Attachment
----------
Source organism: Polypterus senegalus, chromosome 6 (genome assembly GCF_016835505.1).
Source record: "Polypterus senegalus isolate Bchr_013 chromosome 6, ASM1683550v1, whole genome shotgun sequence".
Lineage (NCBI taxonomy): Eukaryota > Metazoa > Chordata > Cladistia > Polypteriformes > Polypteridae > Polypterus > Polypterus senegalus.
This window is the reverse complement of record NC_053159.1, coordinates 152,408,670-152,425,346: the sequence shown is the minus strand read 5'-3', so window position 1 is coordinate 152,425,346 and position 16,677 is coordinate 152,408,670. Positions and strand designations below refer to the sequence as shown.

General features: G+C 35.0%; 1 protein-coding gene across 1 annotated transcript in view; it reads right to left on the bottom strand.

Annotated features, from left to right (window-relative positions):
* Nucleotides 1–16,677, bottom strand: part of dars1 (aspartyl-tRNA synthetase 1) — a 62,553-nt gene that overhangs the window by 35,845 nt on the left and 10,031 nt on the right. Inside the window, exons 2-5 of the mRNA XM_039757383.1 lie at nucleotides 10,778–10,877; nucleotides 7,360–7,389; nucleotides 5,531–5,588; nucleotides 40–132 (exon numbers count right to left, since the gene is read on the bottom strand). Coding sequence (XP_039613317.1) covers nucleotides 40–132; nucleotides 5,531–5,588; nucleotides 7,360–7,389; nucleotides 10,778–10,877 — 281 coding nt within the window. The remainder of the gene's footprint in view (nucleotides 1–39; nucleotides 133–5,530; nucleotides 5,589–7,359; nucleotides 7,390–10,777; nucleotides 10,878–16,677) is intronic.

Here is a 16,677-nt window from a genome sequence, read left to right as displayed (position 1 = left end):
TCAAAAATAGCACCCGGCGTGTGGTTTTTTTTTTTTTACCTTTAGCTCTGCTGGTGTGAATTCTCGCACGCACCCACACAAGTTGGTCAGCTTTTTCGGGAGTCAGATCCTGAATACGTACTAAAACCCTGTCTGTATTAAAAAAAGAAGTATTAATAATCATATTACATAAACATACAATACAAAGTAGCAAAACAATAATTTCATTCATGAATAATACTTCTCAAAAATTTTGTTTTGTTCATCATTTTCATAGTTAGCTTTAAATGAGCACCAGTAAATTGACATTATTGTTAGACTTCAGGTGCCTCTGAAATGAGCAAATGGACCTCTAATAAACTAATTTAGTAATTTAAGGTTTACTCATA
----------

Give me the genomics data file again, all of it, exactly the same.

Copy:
Source organism: Polypterus senegalus, chromosome 6 (genome assembly GCF_016835505.1).
Source record: "Polypterus senegalus isolate Bchr_013 chromosome 6, ASM1683550v1, whole genome shotgun sequence".
Lineage (NCBI taxonomy): Eukaryota > Metazoa > Chordata > Cladistia > Polypteriformes > Polypteridae > Polypterus > Polypterus senegalus.
This window is the reverse complement of record NC_053159.1, coordinates 152,408,670-152,425,346: the sequence shown is the minus strand read 5'-3', so window position 1 is coordinate 152,425,346 and position 16,677 is coordinate 152,408,670. Positions and strand designations below refer to the sequence as shown.

General features: G+C 35.0%; 1 protein-coding gene across 1 annotated transcript in view; it reads right to left on the bottom strand.

Annotated features, from left to right (window-relative positions):
* Nucleotides 1–16,677, bottom strand: part of dars1 (aspartyl-tRNA synthetase 1) — a 62,553-nt gene that overhangs the window by 35,845 nt on the left and 10,031 nt on the right. Inside the window, exons 2-5 of the mRNA XM_039757383.1 lie at nucleotides 10,778–10,877; nucleotides 7,360–7,389; nucleotides 5,531–5,588; nucleotides 40–132 (exon numbers count right to left, since the gene is read on the bottom strand). Coding sequence (XP_039613317.1) covers nucleotides 40–132; nucleotides 5,531–5,588; nucleotides 7,360–7,389; nucleotides 10,778–10,877 — 281 coding nt within the window. The remainder of the gene's footprint in view (nucleotides 1–39; nucleotides 133–5,530; nucleotides 5,589–7,359; nucleotides 7,390–10,777; nucleotides 10,878–16,677) is intronic.

Here is a 16,677-nt window from a genome sequence, read left to right as displayed (position 1 = left end):
TCAAAAATAGCACCCGGCGTGTGGTTTTTTTTTTTTTACCTTTAGCTCTGCTGGTGTGAATTCTCGCACGCACCCACACAAGTTGGTCAGCTTTTTCGGGAGTCAGATCCTGAATACGTACTAAAACCCTGTCTGTATTAAAAAAAGAAGTATTAATAATCATATTACATAAACATACAATACAAAGTAGCAAAACAATAATTTCATTCATGAATAATACTTCTCAAAAATTTTGTTTTGTTCATCATTTTCATAGTTAGCTTTAAATGAGCACCAGTAAATTGACATTATTGTTAGACTTCAGGTGCCTCTGAAATGAGCAAATGGACCTCTAATAAACTAATTTAGTAATTTAAGGTTTACTCATA